“Peace is not the absence of conflict…” This quote has been lifted and shared many times. A Google search will show multiple sources. It seems that everyone from Ronald Reagan to Martin Luther King Jr. to peace advocates in the early 1940’s have been credited with authoring similar statements. More than an interest in who has said this, or penned  something like this, I am interested in the truth of such a statement. I would say it is so oft repeated precisely because it rings true in many of life’s difficult situations.

In the Gospel of John, particularly toward the end, peace is a major theme in what Jesus wants his disciples to understand. According to John, in his last two days with his inner circle of disciples, Jesus is constantly talking about the peace that comes through faith. This peace exists in the middle of tremendous conflict. As Jesus prepares to go into the pain and struggle of his arrest, mock trial, suffering and crucifixion, he speaks repeatedly of being at peace. His greatest desire seems to be putting his disciples at peace in preparation for the storm of confusion and doubt they are about to experience.

These events will be shocking and ground-shattering for them. Everything they know about Jesus and believe about the Messiah will be challenged. Everything they have hoped for in their journey with Christ is about to be exploded by his death. They don’t know that without the devastation of his death the victory of resurrection would not be possible. They don’t know it, but Jesus does. For this reason, Jesus speaks to them of peace and says to hold on. He can already see the other side of the storm. He knows his plan for their salvation and for ours. This knowledge enables him to be at peace and to encourage them to cling to peace as well.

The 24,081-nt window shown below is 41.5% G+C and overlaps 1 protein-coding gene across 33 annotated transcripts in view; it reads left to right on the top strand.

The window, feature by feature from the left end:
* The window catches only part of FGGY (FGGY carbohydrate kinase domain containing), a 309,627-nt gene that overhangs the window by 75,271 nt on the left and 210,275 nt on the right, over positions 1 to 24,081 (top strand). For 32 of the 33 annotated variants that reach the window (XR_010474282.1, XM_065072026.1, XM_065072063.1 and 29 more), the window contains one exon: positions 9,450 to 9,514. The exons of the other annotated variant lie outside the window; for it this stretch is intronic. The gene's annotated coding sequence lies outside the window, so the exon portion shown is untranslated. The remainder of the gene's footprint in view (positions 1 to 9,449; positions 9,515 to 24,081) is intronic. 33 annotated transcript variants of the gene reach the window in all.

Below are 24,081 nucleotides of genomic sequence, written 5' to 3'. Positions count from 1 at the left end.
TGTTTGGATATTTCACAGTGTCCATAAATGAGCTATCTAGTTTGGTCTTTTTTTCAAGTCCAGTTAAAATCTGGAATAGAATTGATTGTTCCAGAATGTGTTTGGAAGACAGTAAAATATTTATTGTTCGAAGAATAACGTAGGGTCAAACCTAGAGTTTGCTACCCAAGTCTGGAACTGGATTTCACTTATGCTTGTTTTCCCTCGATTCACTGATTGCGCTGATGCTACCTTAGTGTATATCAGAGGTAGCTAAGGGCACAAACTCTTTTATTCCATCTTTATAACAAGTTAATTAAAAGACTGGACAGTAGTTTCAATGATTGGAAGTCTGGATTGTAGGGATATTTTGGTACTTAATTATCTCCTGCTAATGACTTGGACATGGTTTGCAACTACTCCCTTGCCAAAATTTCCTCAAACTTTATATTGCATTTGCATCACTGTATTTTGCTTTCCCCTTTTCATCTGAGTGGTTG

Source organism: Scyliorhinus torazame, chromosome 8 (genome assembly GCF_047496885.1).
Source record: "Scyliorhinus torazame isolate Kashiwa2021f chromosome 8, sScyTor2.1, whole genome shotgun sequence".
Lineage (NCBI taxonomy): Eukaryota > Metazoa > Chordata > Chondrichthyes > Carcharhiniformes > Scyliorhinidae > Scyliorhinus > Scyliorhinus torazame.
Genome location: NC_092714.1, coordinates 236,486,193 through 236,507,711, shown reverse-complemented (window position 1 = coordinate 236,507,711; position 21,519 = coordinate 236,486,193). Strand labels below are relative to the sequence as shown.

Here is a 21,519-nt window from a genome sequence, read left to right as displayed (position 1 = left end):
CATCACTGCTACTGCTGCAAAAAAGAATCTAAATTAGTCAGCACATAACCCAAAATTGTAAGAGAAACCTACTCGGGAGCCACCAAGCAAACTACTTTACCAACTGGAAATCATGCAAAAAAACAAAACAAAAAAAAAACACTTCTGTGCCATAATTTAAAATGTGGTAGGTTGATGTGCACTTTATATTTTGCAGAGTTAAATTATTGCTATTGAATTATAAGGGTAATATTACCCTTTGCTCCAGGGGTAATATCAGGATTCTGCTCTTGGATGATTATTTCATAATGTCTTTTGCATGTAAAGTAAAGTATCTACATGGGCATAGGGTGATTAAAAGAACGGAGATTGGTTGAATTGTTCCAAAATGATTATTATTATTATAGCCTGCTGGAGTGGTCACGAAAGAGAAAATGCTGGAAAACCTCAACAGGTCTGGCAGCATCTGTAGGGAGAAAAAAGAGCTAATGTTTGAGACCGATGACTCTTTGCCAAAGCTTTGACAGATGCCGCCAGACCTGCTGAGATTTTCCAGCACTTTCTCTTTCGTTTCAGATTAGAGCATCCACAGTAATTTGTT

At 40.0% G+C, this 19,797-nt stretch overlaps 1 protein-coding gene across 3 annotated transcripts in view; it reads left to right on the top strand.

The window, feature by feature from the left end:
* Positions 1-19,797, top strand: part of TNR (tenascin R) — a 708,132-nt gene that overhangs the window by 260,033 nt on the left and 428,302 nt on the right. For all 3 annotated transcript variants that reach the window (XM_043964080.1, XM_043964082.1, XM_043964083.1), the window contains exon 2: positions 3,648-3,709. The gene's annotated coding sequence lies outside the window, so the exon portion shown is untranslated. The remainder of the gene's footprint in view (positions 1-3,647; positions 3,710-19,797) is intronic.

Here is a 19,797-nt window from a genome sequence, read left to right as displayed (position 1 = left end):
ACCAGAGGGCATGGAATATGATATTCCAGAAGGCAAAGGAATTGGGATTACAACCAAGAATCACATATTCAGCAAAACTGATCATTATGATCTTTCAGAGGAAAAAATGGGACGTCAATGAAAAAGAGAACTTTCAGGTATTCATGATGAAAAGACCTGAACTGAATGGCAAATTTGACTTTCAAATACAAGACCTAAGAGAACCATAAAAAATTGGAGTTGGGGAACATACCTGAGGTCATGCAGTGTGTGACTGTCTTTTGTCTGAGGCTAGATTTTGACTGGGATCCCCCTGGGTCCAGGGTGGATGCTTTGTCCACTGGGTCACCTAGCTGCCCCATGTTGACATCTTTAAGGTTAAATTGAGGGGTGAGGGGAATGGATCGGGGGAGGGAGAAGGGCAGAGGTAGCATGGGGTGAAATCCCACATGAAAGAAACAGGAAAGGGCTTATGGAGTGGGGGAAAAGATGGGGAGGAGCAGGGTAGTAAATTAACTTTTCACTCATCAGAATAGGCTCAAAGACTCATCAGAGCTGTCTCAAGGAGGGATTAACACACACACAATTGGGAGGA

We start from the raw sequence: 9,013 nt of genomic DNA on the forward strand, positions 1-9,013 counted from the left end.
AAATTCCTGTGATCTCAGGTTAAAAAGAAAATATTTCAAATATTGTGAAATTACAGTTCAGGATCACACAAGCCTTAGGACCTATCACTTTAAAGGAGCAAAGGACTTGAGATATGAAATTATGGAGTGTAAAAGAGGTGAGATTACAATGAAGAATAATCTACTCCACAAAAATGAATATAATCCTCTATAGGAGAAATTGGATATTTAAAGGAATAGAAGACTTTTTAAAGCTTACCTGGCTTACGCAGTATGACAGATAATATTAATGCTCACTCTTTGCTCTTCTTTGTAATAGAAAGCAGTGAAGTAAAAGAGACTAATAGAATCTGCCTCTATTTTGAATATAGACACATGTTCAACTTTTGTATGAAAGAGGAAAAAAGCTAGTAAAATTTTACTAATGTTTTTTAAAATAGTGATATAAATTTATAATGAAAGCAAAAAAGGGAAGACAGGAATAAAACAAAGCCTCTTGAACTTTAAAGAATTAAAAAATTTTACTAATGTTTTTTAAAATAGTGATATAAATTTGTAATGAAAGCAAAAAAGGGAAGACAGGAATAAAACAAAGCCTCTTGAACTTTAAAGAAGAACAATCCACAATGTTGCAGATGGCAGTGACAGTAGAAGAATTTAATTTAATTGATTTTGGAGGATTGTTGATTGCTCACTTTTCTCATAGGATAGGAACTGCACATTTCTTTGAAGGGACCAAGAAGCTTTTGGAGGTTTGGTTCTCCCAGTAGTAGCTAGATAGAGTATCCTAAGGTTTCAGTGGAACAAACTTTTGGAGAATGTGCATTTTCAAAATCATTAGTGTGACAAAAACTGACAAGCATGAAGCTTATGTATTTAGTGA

It strikes me that our situation today is not much different from that of those first disciples. In fact, ours is better. We know the rest of the story that the resurrection brings. Still we do struggle with storms of doubt and uncertainty. We are going through several now and in recent years. God has preserved the messages of Scripture and informed us of the life-changing power of his plan through the cross precisely so we can hear him say ”Peace be with you” in the midst of our storms.

The questions we must ask ourselves are: Do we believe that Jesus still sees the future? Can we trust in him for the best possible outcome? Can we hold onto faith and lean into peace while we wait for him to calm our storms?

“Peace I leave with you; my peace I give you. I do not give to you as the world gives.
Do not let your hearts be troubled and do not be afraid…

“I have told you these things, so that in me you may have peace. In this world you will have trouble.
But take heart! I have overcome the world.”
John  14:27 and 16:33

Jack Williamson
Author: Jack Williamson